Glen Friel, sales and marketing director at Kingstone Press supplier Aston Manor, says: “The rise in popularity of bottled cider is partly because the packaged form is the best and easiest way to add new products, as you can just put the bottles in the chiller and don’t have to change or add fonts on the bar.

“But bottled ciders are also the format that a lot of people are familiar with from the take-home sector, which is where a lot of customers might first encounter a brand.”

Craft ciders are also making their presence felt in on-trade fridges, with Suffolk producer Aspall seeing its packaged sales grow from just over £3m to £9.4m in the course of a year, according to CGA.

Loudon says: “Apple cider has looked to stage a comeback in recent times, with premium, craft and value brands entering the market and enjoying success.”


This goes hand in hand with Westons reinvigorating its Wyld Wood Organic Cider range, giving the brand a brighter personality and emphasising its place within Westons’ premium cider portfolio.

The new packaging is an “evolution rather than a revolution” of the previous design, which has been simplified and sharpened to give better shelf standout and presence. “The alcohol content has been harmonised and will now have a uniform 6% ABV across the range, which based on MAT volumes will effectively remove just under two million units of alcohol from the market,” according to the company.


the ABV content across Westons’ Wyld Wood organic ciders range

Ian Lewis, head of marketing at Westons says: “It was clear we needed to evolve the organic cider’s packaging to deliver a clearer message to the consumer while reinforcing product quality. The new elegant and contemporary look is designed to reinforce and emphasise the quality of the cider in the bottle. Furthermore, we take social responsibility seriously so reducing the ABV of Wyld Wood was important in meeting the corporate social responsibility objective of reducing the number of units in the market.”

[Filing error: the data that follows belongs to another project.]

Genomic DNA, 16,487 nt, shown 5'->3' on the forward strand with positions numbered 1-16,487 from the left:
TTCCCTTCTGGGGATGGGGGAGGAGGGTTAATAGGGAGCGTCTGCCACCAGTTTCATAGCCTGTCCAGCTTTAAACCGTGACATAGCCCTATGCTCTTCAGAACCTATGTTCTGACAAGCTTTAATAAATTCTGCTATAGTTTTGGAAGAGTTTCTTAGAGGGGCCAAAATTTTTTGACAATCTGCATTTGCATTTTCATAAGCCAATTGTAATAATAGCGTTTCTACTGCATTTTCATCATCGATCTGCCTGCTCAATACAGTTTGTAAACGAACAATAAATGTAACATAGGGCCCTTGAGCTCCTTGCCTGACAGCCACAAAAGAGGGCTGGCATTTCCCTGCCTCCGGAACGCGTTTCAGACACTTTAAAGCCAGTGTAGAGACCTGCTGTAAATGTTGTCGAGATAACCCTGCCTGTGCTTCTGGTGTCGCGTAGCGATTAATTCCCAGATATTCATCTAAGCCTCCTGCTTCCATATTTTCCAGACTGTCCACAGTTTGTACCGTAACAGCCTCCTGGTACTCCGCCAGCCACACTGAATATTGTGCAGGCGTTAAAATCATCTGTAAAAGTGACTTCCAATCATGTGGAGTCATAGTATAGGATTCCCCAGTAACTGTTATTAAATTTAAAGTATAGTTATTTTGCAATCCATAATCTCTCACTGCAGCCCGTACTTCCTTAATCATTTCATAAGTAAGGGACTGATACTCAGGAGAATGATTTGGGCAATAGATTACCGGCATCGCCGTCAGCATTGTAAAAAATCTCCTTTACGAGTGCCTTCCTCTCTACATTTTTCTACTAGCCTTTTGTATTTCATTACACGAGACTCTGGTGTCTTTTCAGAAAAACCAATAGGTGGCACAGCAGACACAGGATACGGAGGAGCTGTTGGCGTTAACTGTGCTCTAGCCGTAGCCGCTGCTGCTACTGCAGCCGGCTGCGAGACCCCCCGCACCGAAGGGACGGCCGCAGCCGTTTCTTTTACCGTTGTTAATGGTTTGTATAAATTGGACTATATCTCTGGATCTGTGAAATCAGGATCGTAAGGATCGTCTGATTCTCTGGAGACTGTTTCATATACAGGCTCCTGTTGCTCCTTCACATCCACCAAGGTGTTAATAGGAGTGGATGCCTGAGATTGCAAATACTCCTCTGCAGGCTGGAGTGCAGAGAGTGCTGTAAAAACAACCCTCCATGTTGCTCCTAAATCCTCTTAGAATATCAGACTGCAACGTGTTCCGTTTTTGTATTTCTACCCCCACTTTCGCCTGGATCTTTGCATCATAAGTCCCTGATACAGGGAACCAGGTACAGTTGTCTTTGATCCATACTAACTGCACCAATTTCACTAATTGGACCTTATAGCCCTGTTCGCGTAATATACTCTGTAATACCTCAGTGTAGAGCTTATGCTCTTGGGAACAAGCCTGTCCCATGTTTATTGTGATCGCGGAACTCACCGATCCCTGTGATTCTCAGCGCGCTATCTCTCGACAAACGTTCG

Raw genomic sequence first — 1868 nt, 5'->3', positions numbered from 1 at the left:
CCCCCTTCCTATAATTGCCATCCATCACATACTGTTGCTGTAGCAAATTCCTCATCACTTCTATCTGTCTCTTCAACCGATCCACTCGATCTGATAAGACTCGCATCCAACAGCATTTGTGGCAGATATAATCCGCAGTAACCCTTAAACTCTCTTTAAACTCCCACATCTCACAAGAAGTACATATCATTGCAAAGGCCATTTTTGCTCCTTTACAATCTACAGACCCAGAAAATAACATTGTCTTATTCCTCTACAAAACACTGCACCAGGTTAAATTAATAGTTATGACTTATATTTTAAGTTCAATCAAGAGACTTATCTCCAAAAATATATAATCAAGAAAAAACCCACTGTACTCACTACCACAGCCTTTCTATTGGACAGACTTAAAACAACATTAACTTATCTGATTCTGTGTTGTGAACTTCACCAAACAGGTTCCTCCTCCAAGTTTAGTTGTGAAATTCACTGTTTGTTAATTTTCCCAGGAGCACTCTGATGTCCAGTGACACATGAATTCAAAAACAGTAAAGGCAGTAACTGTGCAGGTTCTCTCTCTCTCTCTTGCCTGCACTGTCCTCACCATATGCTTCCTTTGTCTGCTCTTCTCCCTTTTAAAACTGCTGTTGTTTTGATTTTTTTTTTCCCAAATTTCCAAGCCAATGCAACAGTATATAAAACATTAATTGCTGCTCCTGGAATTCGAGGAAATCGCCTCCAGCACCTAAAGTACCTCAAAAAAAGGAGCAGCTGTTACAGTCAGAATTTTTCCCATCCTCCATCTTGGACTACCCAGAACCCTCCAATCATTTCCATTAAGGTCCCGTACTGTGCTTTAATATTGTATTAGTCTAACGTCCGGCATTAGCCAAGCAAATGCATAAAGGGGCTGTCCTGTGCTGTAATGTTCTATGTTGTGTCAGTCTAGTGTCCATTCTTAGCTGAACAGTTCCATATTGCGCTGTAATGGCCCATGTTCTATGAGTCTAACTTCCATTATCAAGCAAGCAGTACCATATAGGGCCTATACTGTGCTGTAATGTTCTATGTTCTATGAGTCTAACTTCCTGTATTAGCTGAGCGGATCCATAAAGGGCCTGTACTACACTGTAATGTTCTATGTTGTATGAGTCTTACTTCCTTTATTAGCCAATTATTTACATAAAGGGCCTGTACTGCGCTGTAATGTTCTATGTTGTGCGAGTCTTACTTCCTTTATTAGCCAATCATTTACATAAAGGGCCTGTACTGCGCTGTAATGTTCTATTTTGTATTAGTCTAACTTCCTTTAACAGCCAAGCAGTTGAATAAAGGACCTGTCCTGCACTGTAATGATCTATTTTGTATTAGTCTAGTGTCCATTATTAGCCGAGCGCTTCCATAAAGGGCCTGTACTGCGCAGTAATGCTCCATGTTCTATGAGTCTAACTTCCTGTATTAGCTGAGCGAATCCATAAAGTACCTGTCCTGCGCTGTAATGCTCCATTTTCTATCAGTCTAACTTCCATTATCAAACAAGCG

The Westons roundel is now prominent on the front of the bottleneck, providing consumers with the reassurance of quality that is associated with the Westons name. The main focal point of the label remains a large ‘W’, which is now used as the capital letter for both Wyld and Wood, binding the design together. This logo is also brighter and bolder than before, contrasting with the muted ‘organic’ tones of the background of falling leaves, and ‘Organic Cider’ is now written boldly to give a clear message on the shelf. A new addition to the label is the inclusion of a man pulling a chariot of apples or pears, adding more personality to the Wyld Wood brand.

"We expect the market to mature and there’s an opportunity for a more crafted contemporary offer"

Other cider companies are following suit and investing more in their brand image, targeting the premium market. For instance, Merrydown is relaunching its apple cider into the on-trade this month after a break of several years of exclusively off-trade distribution.

The brand is adopting a more contemporary look to reflect what head of brand marketing Amanda Grabham says is a consumer perception of the brand name as “light-hearted”.

“We expect the market to mature and there’s an opportunity for a more crafted contemporary offering,” she adds. “There are a lot of modern ciders out there, but as the market matures consumers will be looking for something a little more discerning.”